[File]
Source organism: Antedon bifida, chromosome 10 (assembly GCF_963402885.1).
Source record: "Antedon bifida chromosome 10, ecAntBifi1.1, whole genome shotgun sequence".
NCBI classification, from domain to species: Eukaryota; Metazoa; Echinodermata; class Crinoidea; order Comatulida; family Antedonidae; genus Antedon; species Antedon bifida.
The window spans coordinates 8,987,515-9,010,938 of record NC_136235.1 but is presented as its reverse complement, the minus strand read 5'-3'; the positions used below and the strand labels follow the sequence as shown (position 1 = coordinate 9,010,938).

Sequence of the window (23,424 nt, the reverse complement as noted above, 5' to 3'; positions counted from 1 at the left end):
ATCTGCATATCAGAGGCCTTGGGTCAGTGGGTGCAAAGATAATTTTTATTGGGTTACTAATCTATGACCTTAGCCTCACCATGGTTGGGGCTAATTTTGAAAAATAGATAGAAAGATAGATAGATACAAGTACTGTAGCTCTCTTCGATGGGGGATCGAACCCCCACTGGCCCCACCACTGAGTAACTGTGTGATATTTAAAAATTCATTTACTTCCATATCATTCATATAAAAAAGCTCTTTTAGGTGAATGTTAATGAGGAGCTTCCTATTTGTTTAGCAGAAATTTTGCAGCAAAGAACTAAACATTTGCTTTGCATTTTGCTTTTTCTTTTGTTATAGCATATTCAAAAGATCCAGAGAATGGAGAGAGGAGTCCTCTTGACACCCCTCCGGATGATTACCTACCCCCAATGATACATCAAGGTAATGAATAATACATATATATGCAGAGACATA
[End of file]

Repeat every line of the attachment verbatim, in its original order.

Source organism: Antedon bifida, chromosome 10 (assembly GCF_963402885.1).
Source record: "Antedon bifida chromosome 10, ecAntBifi1.1, whole genome shotgun sequence".
NCBI classification, from domain to species: Eukaryota; Metazoa; Echinodermata; class Crinoidea; order Comatulida; family Antedonidae; genus Antedon; species Antedon bifida.
The window spans coordinates 8,987,515-9,010,938 of record NC_136235.1 but is presented as its reverse complement, the minus strand read 5'-3'; the positions used below and the strand labels follow the sequence as shown (position 1 = coordinate 9,010,938).

Sequence of the window (23,424 nt, the reverse complement as noted above, 5' to 3'; positions counted from 1 at the left end):
ATCTGCATATCAGAGGCCTTGGGTCAGTGGGTGCAAAGATAATTTTTATTGGGTTACTAATCTATGACCTTAGCCTCACCATGGTTGGGGCTAATTTTGAAAAATAGATAGAAAGATAGATAGATACAAGTACTGTAGCTCTCTTCGATGGGGGATCGAACCCCCACTGGCCCCACCACTGAGTAACTGTGTGATATTTAAAAATTCATTTACTTCCATATCATTCATATAAAAAAGCTCTTTTAGGTGAATGTTAATGAGGAGCTTCCTATTTGTTTAGCAGAAATTTTGCAGCAAAGAACTAAACATTTGCTTTGCATTTTGCTTTTTCTTTTGTTATAGCATATTCAAAAGATCCAGAGAATGGAGAGAGGAGTCCTCTTGACACCCCTCCGGATGATTACCTACCCCCAATGATACATCAAGGTAATGAATAATACATATATATGCAGAGACATA